12-16 week developmental happenings:

  • Puppy can become overexcited easily

  • Puppy may growl and put his mouth on you

  • Puppy obedience tricks and listening have gone out the window

  • Puppy will begin to question authority

  • Puppy will attempt to move himself up in the pack order

  • Puppy will try to dominate

  • Puppy will bite at leashes

What you can do:

  • Learn how your actions and body language communicate to your dog

  • Do not play aggressive games during this phase. (No tug-of-war or wrestling)

  • If puppy becomes over excited, growls or mouths you, you stop all activity

  • Be very aware of how the puppy interacts with children – do not leave children unattended with the puppy

  • Enroll in a puppy kindergarten class to redirect some of the energy

  • Evaluate the whole family’s methods of interactions and corrections and make sure that all are consistent and clear


Flight Instinct Stage (4 – 8 Months)
“Recall Mr.  Independent”

Your puppy wants to spread his wings and venture further out. During this time, teaching the puppy that he must stay close by or come when called (recall) is critical. The failure to do this will result in a dog that will not be reliable to come or to stay close by as an adult and very well could lead the dog into a life or death situation.

4-8 months developmental happenings:

  • Becomes very independent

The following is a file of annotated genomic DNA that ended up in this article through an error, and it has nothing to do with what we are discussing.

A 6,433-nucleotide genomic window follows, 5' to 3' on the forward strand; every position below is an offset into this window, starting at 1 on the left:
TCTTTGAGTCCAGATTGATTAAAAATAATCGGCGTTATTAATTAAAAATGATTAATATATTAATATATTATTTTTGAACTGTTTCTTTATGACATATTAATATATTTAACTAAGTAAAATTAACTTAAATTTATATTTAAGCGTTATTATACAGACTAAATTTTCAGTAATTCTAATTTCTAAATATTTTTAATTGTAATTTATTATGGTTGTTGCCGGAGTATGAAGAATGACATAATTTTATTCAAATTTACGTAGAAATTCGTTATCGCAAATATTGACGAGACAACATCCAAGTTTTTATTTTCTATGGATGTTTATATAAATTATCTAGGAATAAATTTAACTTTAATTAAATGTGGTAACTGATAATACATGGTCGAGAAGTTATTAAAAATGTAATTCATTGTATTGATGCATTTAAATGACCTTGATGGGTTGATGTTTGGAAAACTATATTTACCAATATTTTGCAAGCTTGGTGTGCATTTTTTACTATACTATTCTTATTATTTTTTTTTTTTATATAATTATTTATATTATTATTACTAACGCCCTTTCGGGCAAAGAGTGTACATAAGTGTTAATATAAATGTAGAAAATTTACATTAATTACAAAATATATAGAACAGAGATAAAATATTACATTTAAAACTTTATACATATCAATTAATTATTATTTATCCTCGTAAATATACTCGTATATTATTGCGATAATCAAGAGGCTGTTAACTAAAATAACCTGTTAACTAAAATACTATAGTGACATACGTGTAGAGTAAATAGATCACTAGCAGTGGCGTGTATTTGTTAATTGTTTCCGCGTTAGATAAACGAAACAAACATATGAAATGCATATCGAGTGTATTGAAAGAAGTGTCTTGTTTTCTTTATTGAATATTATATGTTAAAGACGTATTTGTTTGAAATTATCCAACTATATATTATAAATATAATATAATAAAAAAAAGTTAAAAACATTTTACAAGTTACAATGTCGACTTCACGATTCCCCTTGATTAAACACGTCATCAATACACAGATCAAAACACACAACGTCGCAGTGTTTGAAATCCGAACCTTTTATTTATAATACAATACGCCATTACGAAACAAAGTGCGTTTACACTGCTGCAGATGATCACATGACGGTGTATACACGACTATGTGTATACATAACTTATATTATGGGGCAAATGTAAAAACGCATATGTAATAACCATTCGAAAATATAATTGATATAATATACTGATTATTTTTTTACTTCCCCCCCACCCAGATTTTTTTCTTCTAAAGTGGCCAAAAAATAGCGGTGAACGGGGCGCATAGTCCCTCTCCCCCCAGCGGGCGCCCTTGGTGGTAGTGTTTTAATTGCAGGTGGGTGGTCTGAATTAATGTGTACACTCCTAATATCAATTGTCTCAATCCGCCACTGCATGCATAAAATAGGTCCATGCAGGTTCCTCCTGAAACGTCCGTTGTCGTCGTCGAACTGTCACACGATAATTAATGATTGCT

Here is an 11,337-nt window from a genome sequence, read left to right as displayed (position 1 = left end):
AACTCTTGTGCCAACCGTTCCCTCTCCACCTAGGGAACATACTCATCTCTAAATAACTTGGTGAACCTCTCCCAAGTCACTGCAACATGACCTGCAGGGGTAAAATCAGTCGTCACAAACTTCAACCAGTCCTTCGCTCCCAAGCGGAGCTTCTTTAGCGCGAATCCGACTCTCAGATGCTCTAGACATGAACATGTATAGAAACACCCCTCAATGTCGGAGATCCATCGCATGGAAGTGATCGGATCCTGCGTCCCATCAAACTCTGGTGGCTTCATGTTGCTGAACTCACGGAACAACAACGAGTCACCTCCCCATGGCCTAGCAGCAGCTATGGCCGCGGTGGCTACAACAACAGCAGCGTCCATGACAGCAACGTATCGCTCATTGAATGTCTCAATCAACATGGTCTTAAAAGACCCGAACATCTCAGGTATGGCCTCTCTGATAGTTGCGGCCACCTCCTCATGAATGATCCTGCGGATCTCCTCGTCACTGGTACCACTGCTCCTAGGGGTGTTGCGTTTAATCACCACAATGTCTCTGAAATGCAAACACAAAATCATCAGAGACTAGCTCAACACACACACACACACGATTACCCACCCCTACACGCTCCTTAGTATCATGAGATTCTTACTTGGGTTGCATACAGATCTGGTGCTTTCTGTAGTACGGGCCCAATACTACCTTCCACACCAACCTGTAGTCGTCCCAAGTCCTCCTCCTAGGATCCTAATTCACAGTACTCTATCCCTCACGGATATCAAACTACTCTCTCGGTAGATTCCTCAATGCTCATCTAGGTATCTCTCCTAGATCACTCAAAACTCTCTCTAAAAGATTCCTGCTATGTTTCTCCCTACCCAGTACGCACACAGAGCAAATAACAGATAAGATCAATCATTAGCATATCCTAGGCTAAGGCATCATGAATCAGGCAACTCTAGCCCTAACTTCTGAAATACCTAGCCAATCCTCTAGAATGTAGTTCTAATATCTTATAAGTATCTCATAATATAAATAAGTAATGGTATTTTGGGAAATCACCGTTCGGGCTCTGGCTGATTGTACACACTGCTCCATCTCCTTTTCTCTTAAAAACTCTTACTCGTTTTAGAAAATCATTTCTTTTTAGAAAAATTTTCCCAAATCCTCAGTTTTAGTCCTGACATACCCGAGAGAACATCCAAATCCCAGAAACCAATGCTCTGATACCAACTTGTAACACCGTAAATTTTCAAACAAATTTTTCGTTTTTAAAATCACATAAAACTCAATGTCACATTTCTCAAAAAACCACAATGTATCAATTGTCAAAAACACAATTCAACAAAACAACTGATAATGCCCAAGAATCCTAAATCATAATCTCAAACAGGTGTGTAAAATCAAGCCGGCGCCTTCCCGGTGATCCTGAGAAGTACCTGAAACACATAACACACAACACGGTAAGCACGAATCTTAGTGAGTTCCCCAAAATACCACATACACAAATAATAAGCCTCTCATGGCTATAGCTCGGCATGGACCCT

• A puppy that previously would never go very far, will venture off

  • Will ignore commands

  • How you handle refusal to come or stay will affect future reliability off leash


What you can do:

  • Never allow dog loose in an unconfined area. Leash on 100% of the time in an unsecure location!

  • Enroll in a training class that utilizes positive training techniques

  • Reinforce and continue to train your puppy recall “come”

  • Only recall with a positive reward



Adolescence (7 – 10 months)
“The Teen Years”

Your little angel has now turned into a devil. This teen stage is one of the most difficult times for a pet owner. This often is a time when many families start to regret their decision on adding a dog to their home. Invest the time now to teach manners,

Developmental happenings:

  • Puppy revisits the defiant stage

  • Challenge the pack order

  • Energy burst

  • The puppy will be exuberant and enthusiastic

  • They turn into goofy clowns that like to show teeth

  • They will delight in learning new and fun things


What you can do:

  • Reaffirm the family pack order

  • Appreciate your goofy dog

  • Continue to invest time into training and positive learning experiences

  • Reinforce the things you do want him to do

  • Ignore the bad behaviors

  • Be realistic about expectations (still very much a puppy in a big boy body)

  • Continue with training classes; explore options for additional training opportunities



Second Fear Stage (6 – 14 Months)
“Yikes, no way Jose!”